According to an Accenture survey, 67% of business leaders feel that cybersecurity risks are increasing. So, we thought we’d look into ways to help.
Introducing: firewalls – smart software that acts like a security barrier, to help keep cybercriminals out and stop the spread of malware (software designed to disrupt, damage, or gain access to your devices).
This is your quick-fire guide to understanding firewalls, where they fit into your cybersecurity system, and the other defences you should use to support them.
Firewalls have existed since the 1980s, but with the cyberattacks they protect against becoming more common and more intelligent, they’ve become a must-have for every business. Just like their name says, firewalls are designed to stop digital fires spreading. They can help detect and protect against commonly known malware like:
Phishing (fraudulent messages)
Spyware (software that hides on devices and steals sensitive information)
Ransomware (stealing information and blackmailing the victim until they pay a ransom)
...and much more.
Firewalls assess the web traffic that passes through them, letting trusted traffic in, and keeping untrusted traffic out. They’re pretty smart; they can be tailored with ‘policies,’ or predetermined rules, that let them carry out quick assessments, spot suspicious activity and block it before it becomes a bigger problem. They can also give you useful insight into the amount of traffic that passes through them, including how many attacks were attempted on your network.
They do have their limitations: firewalls can’t control human activity or protect against attacks that don’t pass through them. Since a large number of cybersecurity issues are caused by human error, firewalls should be one ingredient in the cybersecurity mix, not your only defence. That’s why you need to make sure you protect against other points of entry, like email, telephone, and hardware devices (like USB flash drives and CDs) to name a few. Here’s an example of what could happen otherwise:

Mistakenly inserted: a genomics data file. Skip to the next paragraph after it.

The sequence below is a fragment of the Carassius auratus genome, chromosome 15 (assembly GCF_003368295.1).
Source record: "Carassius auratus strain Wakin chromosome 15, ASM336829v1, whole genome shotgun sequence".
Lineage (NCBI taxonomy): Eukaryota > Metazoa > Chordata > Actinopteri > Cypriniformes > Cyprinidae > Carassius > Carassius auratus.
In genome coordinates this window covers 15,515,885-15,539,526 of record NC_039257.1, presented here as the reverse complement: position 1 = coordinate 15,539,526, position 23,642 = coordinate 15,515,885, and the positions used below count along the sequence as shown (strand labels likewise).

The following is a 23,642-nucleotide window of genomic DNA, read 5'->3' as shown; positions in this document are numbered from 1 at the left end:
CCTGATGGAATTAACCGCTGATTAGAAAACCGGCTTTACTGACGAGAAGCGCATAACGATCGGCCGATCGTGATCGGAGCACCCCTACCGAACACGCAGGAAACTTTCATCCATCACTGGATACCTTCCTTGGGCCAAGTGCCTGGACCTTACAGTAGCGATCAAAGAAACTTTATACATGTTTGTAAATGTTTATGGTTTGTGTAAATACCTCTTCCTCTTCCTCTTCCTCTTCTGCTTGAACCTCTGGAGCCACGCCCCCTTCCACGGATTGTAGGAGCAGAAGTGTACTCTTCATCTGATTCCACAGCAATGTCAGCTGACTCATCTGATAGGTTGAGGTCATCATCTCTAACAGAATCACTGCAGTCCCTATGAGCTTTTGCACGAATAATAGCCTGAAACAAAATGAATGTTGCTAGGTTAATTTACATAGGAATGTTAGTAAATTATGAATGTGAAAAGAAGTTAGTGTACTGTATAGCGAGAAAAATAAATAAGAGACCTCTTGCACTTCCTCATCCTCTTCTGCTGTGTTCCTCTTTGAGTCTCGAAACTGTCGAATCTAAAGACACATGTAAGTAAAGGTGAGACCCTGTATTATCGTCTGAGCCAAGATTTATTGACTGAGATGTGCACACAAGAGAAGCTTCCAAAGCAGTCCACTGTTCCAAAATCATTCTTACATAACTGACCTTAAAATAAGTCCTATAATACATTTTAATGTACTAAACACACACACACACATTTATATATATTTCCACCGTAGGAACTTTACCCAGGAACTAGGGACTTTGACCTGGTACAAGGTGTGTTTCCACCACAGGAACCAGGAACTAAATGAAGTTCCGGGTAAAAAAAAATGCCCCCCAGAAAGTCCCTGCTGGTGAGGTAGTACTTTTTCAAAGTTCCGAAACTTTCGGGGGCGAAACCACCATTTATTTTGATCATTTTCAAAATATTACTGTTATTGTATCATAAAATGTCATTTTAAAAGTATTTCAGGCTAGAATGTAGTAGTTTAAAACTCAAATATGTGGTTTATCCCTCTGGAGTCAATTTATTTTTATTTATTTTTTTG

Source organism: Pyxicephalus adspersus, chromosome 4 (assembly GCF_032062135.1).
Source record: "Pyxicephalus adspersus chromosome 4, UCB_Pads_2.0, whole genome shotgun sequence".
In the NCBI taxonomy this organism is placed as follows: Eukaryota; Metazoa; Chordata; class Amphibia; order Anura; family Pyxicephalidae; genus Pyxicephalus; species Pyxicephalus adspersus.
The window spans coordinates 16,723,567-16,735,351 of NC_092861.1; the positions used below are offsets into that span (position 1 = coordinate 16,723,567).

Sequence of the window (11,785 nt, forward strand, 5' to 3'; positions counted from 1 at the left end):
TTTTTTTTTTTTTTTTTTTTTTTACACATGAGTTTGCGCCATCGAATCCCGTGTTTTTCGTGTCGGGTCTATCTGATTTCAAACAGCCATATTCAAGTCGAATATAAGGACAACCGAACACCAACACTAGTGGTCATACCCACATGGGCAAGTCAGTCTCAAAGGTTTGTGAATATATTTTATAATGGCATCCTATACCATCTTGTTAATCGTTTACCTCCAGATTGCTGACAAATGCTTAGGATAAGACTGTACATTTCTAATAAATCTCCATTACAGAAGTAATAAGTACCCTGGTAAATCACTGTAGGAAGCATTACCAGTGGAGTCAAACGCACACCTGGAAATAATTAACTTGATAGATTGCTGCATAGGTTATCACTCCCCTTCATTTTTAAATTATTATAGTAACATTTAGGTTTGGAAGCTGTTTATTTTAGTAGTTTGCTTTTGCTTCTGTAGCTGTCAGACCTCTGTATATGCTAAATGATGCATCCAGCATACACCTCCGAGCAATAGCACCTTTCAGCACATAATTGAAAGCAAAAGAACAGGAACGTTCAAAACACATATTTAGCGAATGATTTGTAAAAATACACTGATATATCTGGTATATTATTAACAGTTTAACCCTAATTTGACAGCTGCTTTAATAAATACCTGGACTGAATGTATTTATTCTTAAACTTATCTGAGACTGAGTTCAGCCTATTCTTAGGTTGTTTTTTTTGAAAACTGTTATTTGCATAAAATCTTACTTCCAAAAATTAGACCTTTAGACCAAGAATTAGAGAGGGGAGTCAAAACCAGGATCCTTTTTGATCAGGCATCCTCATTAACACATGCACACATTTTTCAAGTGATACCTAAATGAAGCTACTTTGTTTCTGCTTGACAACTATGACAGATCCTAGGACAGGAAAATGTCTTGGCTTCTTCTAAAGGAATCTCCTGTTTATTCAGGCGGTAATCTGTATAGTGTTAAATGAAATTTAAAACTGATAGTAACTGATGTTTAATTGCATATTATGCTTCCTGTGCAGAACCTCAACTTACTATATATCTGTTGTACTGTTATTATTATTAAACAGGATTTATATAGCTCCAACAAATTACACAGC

Your employee receives a phishing email from a scammer who’s pretending to be you. Thinking it’s safe, they click a link in the email, which downloads some malware designed to steal your business’ data. As the attack came through email, not web traffic, it could be easily given access by the user, regardless of the firewall in place.
The same could happen with any kind of hardware attack, like an employee plugging in a USB flash drive or inserting a CD with malware hidden in it. Let’s not forget the risk of a cyberattack from a hacker cracking a weak password or tricking an employee into giving out sensitive information over the phone. That’s why having a multi-pronged approach to your cybersecurity is so important.
Cybercriminals are only getting smarter, so the key to staying safe is outsmarting them. If you look to smart technology, like firewalls, some of the work gets done for you. Investing in a firewall is a great place to start to boost your web traffic defences, but make sure to do your research to find the right one and support it with other systems too. A few we’d recommend:
A good antivirus software
Cybersecurity training and phishing awareness training for employees
Multi-factor authentication for logins
Restrictive remote/user access
Unusual access alerts
With these security measures in place supporting a quality firewall, the risk of cyberattacks on your business can be reduced. However, it’s important to know that not all firewalls do the same, so make sure you look at several different options, and ensure the firewall you choose can handle as much bandwidth as your internet connection. Always remember that hackers are getting more creative, so having a strong cybersecurity system will help you stay one step ahead.
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